Pediatricians treat children. Gerontologists work with the aging. Both practice medicine, but their skills are very different.
The mechanic at the Toyota dealership is probably clueless little about GM's cars, while a motorcycle repairman knows every nuance of BMW's bikes, but no doubt can't grok a 745i.
The Verizon FiOS dude can splice fiber, but knows nothing of Comcast's cable distribution system.
It's easy to draw pretty clear lines between the skills and duties of many seemingly close occupations. But it's increasingly hard to narrow what constitutes embedded work from other forms of programming.
Why do you read Embedded Systems Design ? Presumably you build, or are interested in, embedded systems. But what characteristic defines this field? How are our skills different from those used by, say, a developer at Microsoft creating the next generation of spreadsheets?
In reading “Building Embedded Linux Systems” (2008, O'Reilly, Sebastopol, CA, by Karim Yaghmour, Jon Masters, Gilad Ben-Yossef and Phillipe Gerum – what a wonderful-sounding mash of international names!) I was struck by how much of the book has nothing to do with embedded systems. It's a nice work, to be sure, but most of the “embedded” content is in the final three chapters on real-time aspects of Linux. And there's little about actual timing one can expect when tossing Linux into a real-time system.
According to “Snapshot of the embedded Linux market — May, 2006” By LinuxDevices.com, which is 2006 data, 47% of respondents have used Linux in their embedded systems. That number is probably overstated due to the self-selecting nature of those responding to linuxdevices.com, but a survey I conducted the same year showed that 35% of the systems readers built included either Linux or some flavor of Windows. Surely those numbers have increased in the last three years. They do paint a picture that suggests an awful lot of “embedded” applications are running desktop OSes.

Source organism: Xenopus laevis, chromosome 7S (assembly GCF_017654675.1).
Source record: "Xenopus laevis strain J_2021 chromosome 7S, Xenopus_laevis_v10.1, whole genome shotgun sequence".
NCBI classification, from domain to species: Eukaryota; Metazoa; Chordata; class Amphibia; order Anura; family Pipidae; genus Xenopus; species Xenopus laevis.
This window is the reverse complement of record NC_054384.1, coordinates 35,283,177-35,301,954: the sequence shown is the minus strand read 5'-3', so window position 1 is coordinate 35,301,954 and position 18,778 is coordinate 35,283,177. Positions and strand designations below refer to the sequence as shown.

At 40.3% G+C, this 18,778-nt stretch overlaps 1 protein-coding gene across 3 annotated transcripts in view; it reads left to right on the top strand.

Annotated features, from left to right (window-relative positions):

Many engineers scoff at the use of a desktop OS in embedded applications. Yet this sort of operating system makes sense in a lot of circumstances. Managers tell me they like the rich APIs these provide, and really appreciate the deep pool of programmers who are familiar with them. The Windows development environment has a much wider following than, say, that of VxWorks. In flush times bosses can hire plenty of Windows people, at more attractive rates, than deeply embedded folks. Processors are cheap; people aren't, so it's common to see systems structured around a hefty 32 bitter running a desktop OS, with one or more smaller CPUs doing the fast stuff and the deep bit twiddling.
The first microprocessors were almost unusable. Though ads promoted the notion, thrilling at the time, of a “computer on a chip,” the facts were quite different. The 4004 and 8008 required enormous amounts of support circuitry. Memory was external, and usually consisted of a bank of 1702 EPROMs (each holding 256 bytes – yes, bytes of code) and often an entire board crammed with static RAMs. Multi-phase clocks, address latches, and much more were needed. For an example of the logic required just to build a digital clock with the 8008 see http://www.8008chron.com/, which is a bit of a “cheat” since it uses a 22V10 PAL. As I recall these came along much later. Some pictures of boards of the time (http://www.dev-monkey.com/blogs/jon_titus.php?mid=574) show just how many parts were required to build the simplest system. The reality of a computer on a chip didn't come till much later.